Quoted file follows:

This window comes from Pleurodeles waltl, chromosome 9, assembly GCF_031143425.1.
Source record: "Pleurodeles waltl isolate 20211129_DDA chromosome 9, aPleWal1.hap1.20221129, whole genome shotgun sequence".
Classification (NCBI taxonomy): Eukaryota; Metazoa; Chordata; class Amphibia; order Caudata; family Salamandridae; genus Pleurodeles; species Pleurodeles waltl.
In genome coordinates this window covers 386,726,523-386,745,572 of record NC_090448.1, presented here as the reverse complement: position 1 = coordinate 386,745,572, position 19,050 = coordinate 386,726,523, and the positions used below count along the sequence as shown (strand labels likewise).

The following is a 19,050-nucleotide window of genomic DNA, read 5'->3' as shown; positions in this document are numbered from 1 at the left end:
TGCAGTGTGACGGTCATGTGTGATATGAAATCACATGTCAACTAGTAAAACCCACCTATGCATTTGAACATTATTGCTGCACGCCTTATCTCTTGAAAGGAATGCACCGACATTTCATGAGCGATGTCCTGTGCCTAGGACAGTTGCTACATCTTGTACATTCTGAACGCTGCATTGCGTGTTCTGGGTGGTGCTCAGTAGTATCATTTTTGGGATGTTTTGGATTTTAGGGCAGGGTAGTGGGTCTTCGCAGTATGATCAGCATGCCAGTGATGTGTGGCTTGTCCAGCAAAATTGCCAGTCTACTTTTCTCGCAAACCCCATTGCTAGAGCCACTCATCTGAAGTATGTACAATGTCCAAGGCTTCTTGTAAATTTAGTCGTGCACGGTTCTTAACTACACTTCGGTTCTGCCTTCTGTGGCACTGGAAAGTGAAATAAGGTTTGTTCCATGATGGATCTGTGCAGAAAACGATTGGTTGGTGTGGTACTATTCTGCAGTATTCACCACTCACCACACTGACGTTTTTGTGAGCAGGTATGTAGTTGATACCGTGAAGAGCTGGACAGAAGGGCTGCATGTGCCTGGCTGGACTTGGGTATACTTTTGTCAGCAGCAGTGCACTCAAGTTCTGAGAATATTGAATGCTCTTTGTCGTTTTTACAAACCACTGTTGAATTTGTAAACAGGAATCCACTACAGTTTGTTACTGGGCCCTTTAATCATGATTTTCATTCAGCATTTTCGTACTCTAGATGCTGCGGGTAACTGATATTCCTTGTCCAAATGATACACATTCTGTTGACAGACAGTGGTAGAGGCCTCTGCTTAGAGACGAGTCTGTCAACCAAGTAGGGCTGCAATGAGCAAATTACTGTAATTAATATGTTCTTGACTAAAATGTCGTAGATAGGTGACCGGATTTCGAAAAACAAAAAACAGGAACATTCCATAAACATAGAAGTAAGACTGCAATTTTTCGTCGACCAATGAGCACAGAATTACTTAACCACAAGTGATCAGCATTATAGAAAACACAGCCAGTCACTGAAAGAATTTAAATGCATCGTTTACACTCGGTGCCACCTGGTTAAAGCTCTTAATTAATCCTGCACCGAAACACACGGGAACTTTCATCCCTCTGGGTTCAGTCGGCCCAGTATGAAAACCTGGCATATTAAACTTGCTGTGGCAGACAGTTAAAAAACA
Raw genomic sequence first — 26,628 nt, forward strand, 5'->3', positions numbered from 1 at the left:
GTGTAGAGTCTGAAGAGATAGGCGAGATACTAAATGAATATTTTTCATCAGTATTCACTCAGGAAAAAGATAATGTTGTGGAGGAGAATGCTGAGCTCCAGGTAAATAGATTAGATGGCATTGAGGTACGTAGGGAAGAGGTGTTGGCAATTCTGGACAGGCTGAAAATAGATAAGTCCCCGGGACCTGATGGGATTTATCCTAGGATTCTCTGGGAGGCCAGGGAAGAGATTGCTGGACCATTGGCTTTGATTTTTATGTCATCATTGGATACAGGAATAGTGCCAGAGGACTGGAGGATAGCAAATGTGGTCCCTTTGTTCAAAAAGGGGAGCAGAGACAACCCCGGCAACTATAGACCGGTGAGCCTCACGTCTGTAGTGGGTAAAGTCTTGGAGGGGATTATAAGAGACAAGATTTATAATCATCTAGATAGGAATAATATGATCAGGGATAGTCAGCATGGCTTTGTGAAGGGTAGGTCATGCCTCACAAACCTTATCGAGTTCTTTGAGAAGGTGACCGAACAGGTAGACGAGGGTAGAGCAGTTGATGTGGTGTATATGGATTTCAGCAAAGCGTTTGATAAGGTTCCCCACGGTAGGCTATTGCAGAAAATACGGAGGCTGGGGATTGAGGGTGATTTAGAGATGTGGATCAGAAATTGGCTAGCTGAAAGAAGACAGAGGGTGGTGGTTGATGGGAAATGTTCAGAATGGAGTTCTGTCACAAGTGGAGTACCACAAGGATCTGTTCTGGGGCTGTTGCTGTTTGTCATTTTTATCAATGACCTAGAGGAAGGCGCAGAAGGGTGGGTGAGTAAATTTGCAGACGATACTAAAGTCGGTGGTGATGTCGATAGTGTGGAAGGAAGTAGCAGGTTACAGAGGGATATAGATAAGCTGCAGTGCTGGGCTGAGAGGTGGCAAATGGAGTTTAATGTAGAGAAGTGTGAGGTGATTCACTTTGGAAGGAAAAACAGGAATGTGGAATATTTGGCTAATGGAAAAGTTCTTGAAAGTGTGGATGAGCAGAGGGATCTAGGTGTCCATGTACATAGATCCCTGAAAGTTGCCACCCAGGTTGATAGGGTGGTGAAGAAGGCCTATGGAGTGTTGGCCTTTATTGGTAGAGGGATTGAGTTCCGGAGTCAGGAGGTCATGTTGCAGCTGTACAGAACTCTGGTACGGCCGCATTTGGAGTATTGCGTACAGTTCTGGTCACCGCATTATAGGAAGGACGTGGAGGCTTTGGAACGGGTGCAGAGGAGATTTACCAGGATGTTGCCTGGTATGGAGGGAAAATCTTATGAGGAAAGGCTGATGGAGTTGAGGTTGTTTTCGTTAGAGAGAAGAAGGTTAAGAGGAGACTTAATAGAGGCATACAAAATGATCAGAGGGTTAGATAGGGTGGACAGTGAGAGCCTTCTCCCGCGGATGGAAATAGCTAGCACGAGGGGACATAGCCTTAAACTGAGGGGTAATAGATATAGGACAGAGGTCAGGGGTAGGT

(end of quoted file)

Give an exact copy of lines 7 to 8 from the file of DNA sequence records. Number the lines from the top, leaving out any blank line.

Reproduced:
Raw genomic sequence first — 26,628 nt, forward strand, 5'->3', positions numbered from 1 at the left:
GTGTAGAGTCTGAAGAGATAGGCGAGATACTAAATGAATATTTTTCATCAGTATTCACTCAGGAAAAAGATAATGTTGTGGAGGAGAATGCTGAGCTCCAGGTAAATAGATTAGATGGCATTGAGGTACGTAGGGAAGAGGTGTTGGCAATTCTGGACAGGCTGAAAATAGATAAGTCCCCGGGACCTGATGGGATTTATCCTAGGATTCTCTGGGAGGCCAGGGAAGAGATTGCTGGACCATTGGCTTTGATTTTTATGTCATCATTGGATACAGGAATAGTGCCAGAGGACTGGAGGATAGCAAATGTGGTCCCTTTGTTCAAAAAGGGGAGCAGAGACAACCCCGGCAACTATAGACCGGTGAGCCTCACGTCTGTAGTGGGTAAAGTCTTGGAGGGGATTATAAGAGACAAGATTTATAATCATCTAGATAGGAATAATATGATCAGGGATAGTCAGCATGGCTTTGTGAAGGGTAGGTCATGCCTCACAAACCTTATCGAGTTCTTTGAGAAGGTGACCGAACAGGTAGACGAGGGTAGAGCAGTTGATGTGGTGTATATGGATTTCAGCAAAGCGTTTGATAAGGTTCCCCACGGTAGGCTATTGCAGAAAATACGGAGGCTGGGGATTGAGGGTGATTTAGAGATGTGGATCAGAAATTGGCTAGCTGAAAGAAGACAGAGGGTGGTGGTTGATGGGAAATGTTCAGAATGGAGTTCTGTCACAAGTGGAGTACCACAAGGATCTGTTCTGGGGCTGTTGCTGTTTGTCATTTTTATCAATGACCTAGAGGAAGGCGCAGAAGGGTGGGTGAGTAAATTTGCAGACGATACTAAAGTCGGTGGTGATGTCGATAGTGTGGAAGGAAGTAGCAGGTTACAGAGGGATATAGATAAGCTGCAGTGCTGGGCTGAGAGGTGGCAAATGGAGTTTAATGTAGAGAAGTGTGAGGTGATTCACTTTGGAAGGAAAAACAGGAATGTGGAATATTTGGCTAATGGAAAAGTTCTTGAAAGTGTGGATGAGCAGAGGGATCTAGGTGTCCATGTACATAGATCCCTGAAAGTTGCCACCCAGGTTGATAGGGTGGTGAAGAAGGCCTATGGAGTGTTGGCCTTTATTGGTAGAGGGATTGAGTTCCGGAGTCAGGAGGTCATGTTGCAGCTGTACAGAACTCTGGTACGGCCGCATTTGGAGTATTGCGTACAGTTCTGGTCACCGCATTATAGGAAGGACGTGGAGGCTTTGGAACGGGTGCAGAGGAGATTTACCAGGATGTTGCCTGGTATGGAGGGAAAATCTTATGAGGAAAGGCTGATGGAGTTGAGGTTGTTTTCGTTAGAGAGAAGAAGGTTAAGAGGAGACTTAATAGAGGCATACAAAATGATCAGAGGGTTAGATAGGGTGGACAGTGAGAGCCTTCTCCCGCGGATGGAAATAGCTAGCACGAGGGGACATAGCCTTAAACTGAGGGGTAATAGATATAGGACAGAGGTCAGGGGTAGGT